The BJP has termed as "toeing a soft separatist line" Abdullah's promise of revoking the PSA and Mehbooba's promise to lift the ban on plebiscite-supporting Islamist party Jamat-e-Islami (JeI). This, even as separatists have asked the people of Kashmir to boycott the "sham polls".
In the past, the National Conference had attacked Hurriyat (G) chairman Syed Ali Shah Geelani for its pro-India leaning when the party's founder Shiekh Abdullah had been seeking a plebiscite in Kashmir. Also, the PDP had come to power in Jammu and Kashmir in 2002 in alliance with the Congress as people had voted for the party in areas considered traditional JeI strongholds.
In contrast, jailed Jammu and Kashmir Liberation Front leader Yaseen Malik had claimed that former state finance minister Haseeb Drabu had met him in 1996 — much before leaving the PDP — to push his separatist line.
Even though separatists have rejected Kashmir's mainstream politicians as "non stakeholders" for any negotiations on the state, instead pinning their hopes on the Central government to initiate any dialogue, Prime Minister of Pakistan Imran Khan had said after the India-Pakistan dogfight on 27 February that there was an Indian leader who was also of the view that "an idea can't be jailed" — a veiled reference to Mehbooba.
After she lost power, Mehbooba opted to burnish her image as a pro-separatist leader by also visiting families of militants. She was criticised several times, especially for her remarks that young boys were not going to the camps of security forces to buy toffee and milk, a statement believed to be an attempt to justify the "excesses" committed by the forces on separatists after the killing of Hizbul Mujahideen commander Burhan Muzafar Wani on 8 July, 2016. At her highly-fortified official residence at Gupkar, Mehbooba also proudly displays her photo with former Pakistani president Asif Ali Zardari, which was taken during her visit to the neighbouring country in 2008 as part of a dialogue to resolve the Kashmir dispute.
In the current election season, instead of making direct references to their political planks of restoring autonomy and self-rule, the National Conference and PDP have, instead, denounced the BJP for its efforts to abrogate Article 370. Both Kashmiri parties have asserted that Jammu and Kashmir had acceded with the Union of India on the promise that Article 370 will be retained, which the Congress supports, as well.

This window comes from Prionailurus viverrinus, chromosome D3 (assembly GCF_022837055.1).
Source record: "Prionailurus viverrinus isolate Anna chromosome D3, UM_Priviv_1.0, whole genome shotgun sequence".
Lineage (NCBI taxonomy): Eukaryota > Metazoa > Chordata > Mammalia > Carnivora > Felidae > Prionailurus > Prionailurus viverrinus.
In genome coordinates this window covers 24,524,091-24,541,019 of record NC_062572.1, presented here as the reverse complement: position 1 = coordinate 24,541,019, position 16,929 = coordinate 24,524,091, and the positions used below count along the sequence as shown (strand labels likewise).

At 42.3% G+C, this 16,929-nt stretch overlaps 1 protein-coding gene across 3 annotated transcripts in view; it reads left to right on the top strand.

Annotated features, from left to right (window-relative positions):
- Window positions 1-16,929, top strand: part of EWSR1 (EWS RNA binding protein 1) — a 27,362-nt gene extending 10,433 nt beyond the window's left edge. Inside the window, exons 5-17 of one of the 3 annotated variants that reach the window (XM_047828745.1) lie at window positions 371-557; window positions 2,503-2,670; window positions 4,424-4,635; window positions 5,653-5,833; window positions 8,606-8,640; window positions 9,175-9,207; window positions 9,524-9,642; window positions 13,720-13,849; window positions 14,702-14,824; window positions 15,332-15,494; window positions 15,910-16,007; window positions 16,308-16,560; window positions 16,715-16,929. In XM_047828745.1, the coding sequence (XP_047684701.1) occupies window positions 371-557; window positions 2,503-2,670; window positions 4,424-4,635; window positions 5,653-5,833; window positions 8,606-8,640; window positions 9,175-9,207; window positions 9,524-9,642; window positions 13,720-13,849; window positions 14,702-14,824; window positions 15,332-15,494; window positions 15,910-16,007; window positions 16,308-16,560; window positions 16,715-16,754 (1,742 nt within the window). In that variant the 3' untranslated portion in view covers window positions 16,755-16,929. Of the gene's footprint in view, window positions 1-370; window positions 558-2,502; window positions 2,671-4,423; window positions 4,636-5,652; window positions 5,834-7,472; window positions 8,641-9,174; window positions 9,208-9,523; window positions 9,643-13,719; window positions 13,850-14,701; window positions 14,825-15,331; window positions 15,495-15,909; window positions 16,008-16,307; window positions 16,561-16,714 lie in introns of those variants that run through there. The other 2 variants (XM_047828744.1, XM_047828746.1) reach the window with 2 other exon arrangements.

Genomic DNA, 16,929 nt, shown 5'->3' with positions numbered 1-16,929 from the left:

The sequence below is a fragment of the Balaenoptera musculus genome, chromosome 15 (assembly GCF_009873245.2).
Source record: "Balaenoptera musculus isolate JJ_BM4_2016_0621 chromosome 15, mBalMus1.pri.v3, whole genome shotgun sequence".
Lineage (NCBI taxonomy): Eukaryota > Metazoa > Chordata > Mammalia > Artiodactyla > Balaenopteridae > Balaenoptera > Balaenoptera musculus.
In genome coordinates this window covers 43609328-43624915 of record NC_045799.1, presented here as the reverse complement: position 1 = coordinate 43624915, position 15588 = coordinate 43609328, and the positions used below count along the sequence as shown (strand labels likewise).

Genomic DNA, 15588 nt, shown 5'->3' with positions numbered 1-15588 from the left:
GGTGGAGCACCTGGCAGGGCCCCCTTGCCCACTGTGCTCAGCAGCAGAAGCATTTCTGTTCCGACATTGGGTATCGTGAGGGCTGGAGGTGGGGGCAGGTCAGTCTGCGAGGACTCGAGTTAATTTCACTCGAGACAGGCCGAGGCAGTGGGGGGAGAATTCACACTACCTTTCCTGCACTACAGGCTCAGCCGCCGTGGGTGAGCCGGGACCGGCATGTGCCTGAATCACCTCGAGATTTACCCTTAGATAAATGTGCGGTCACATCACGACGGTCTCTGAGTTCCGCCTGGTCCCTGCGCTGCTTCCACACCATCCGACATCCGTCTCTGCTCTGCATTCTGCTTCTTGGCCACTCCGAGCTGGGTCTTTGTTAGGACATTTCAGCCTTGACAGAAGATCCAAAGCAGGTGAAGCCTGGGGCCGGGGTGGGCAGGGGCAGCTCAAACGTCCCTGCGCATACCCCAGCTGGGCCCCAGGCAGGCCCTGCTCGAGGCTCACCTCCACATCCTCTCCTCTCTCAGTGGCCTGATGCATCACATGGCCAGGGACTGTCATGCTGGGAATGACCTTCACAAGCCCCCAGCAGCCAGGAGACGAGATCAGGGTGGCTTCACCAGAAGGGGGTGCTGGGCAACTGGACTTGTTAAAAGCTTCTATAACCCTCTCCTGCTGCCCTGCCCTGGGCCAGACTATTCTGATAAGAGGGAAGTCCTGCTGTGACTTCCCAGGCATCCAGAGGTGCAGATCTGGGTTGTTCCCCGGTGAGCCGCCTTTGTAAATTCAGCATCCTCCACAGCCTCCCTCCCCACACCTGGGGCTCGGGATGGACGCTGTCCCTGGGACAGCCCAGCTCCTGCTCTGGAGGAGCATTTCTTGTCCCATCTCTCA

Jammu and Kashmir Congress president GA Mir said the BJP had failed to have Article 370 revoked despite the majority it enjoys in Parliament, calling the party's renewed push for its abrogation "gibberish". "No power on earth can revoke Article 370. The Congress gave this article to the state," he emphasised.
However, former state BJP president Satpal Sharma said retaining Article 370 was helping to strengthen separatist forces in Kashmir. "The Congress should not ally with separatist forces. Under the leadership of Narendra Modi, we will preserve the integrity of the nation," he said.
Earlier, separatists said Article 370 should be retained to prevent a change in the state's demography. They said allowing non-residents to settle in Jammu and Kashmir could "tilt the vote in favour of India" in the event of any plebiscite in the state.
Political commentator Noor Mohammad Baba said Abdullah's call to have the offices of the prime minister and president restored in Jammu and Kashmir was part of his party's plank to restore the autonomy the state enjoyed before the dismissal of former chief minister and National Conference founder Shiekh Abdullah.
"The restoration of the offices of the prime minister and president was very much part of the autonomy document of the National Conference," he said, adding that the PDP's self-rule pitch, on the contrary, treated Pakistan as the clear stakeholder on Kashmir. Besides the porous borders of Kashmir, the self-rule pitch also seeks a joint electoral mechanism for the two parts of Kashmir divided by the Line of Control with Pakistan.